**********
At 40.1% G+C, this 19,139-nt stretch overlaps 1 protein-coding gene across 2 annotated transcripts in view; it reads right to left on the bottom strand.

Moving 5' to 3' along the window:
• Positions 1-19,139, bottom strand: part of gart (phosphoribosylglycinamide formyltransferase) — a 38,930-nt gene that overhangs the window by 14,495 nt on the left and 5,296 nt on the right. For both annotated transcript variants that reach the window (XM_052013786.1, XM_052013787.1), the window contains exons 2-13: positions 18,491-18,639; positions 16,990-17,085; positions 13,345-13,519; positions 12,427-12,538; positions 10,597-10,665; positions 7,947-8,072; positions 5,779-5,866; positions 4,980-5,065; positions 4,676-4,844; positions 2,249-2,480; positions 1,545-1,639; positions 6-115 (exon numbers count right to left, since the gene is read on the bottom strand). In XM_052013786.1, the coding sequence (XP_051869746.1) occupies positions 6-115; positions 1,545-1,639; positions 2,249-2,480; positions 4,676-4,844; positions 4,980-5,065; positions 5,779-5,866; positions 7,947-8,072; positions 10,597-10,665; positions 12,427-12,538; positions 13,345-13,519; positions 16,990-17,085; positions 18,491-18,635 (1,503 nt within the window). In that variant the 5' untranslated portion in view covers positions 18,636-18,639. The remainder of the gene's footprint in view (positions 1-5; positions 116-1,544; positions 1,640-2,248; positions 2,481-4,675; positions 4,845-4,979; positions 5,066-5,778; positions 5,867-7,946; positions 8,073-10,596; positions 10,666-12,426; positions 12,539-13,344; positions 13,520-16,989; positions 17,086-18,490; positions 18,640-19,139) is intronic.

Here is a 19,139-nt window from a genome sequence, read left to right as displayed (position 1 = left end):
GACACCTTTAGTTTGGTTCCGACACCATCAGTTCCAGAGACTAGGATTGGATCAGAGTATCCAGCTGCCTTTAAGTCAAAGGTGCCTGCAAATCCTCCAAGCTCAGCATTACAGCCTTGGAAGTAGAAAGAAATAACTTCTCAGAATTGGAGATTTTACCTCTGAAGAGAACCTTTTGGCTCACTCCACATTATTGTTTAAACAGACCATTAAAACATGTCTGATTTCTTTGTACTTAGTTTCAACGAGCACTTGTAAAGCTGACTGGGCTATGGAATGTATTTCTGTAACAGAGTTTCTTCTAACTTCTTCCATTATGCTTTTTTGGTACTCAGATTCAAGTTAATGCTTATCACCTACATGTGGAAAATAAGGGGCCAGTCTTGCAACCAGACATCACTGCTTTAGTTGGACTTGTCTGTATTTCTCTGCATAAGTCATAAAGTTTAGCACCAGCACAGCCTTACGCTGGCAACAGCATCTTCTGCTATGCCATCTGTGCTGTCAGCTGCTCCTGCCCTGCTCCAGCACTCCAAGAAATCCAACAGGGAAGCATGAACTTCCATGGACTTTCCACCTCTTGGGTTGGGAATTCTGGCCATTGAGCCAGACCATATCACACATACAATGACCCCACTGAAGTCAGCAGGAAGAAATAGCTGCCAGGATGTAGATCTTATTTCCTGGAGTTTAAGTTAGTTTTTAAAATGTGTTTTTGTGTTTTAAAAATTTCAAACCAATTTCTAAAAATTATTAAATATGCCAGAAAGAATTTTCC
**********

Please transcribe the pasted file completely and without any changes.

At 40.1% G+C, this 19,139-nt stretch overlaps 1 protein-coding gene across 2 annotated transcripts in view; it reads right to left on the bottom strand.

Moving 5' to 3' along the window:
• Positions 1-19,139, bottom strand: part of gart (phosphoribosylglycinamide formyltransferase) — a 38,930-nt gene that overhangs the window by 14,495 nt on the left and 5,296 nt on the right. For both annotated transcript variants that reach the window (XM_052013786.1, XM_052013787.1), the window contains exons 2-13: positions 18,491-18,639; positions 16,990-17,085; positions 13,345-13,519; positions 12,427-12,538; positions 10,597-10,665; positions 7,947-8,072; positions 5,779-5,866; positions 4,980-5,065; positions 4,676-4,844; positions 2,249-2,480; positions 1,545-1,639; positions 6-115 (exon numbers count right to left, since the gene is read on the bottom strand). In XM_052013786.1, the coding sequence (XP_051869746.1) occupies positions 6-115; positions 1,545-1,639; positions 2,249-2,480; positions 4,676-4,844; positions 4,980-5,065; positions 5,779-5,866; positions 7,947-8,072; positions 10,597-10,665; positions 12,427-12,538; positions 13,345-13,519; positions 16,990-17,085; positions 18,491-18,635 (1,503 nt within the window). In that variant the 5' untranslated portion in view covers positions 18,636-18,639. The remainder of the gene's footprint in view (positions 1-5; positions 116-1,544; positions 1,640-2,248; positions 2,481-4,675; positions 4,845-4,979; positions 5,066-5,778; positions 5,867-7,946; positions 8,073-10,596; positions 10,666-12,426; positions 12,539-13,344; positions 13,520-16,989; positions 17,086-18,490; positions 18,640-19,139) is intronic.

Here is a 19,139-nt window from a genome sequence, read left to right as displayed (position 1 = left end):
GACACCTTTAGTTTGGTTCCGACACCATCAGTTCCAGAGACTAGGATTGGATCAGAGTATCCAGCTGCCTTTAAGTCAAAGGTGCCTGCAAATCCTCCAAGCTCAGCATTACAGCCTTGGAAGTAGAAAGAAATAACTTCTCAGAATTGGAGATTTTACCTCTGAAGAGAACCTTTTGGCTCACTCCACATTATTGTTTAAACAGACCATTAAAACATGTCTGATTTCTTTGTACTTAGTTTCAACGAGCACTTGTAAAGCTGACTGGGCTATGGAATGTATTTCTGTAACAGAGTTTCTTCTAACTTCTTCCATTATGCTTTTTTGGTACTCAGATTCAAGTTAATGCTTATCACCTACATGTGGAAAATAAGGGGCCAGTCTTGCAACCAGACATCACTGCTTTAGTTGGACTTGTCTGTATTTCTCTGCATAAGTCATAAAGTTTAGCACCAGCACAGCCTTACGCTGGCAACAGCATCTTCTGCTATGCCATCTGTGCTGTCAGCTGCTCCTGCCCTGCTCCAGCACTCCAAGAAATCCAACAGGGAAGCATGAACTTCCATGGACTTTCCACCTCTTGGGTTGGGAATTCTGGCCATTGAGCCAGACCATATCACACATACAATGACCCCACTGAAGTCAGCAGGAAGAAATAGCTGCCAGGATGTAGATCTTATTTCCTGGAGTTTAAGTTAGTTTTTAAAATGTGTTTTTGTGTTTTAAAAATTTCAAACCAATTTCTAAAAATTATTAAATATGCCAGAAAGAATTTTCC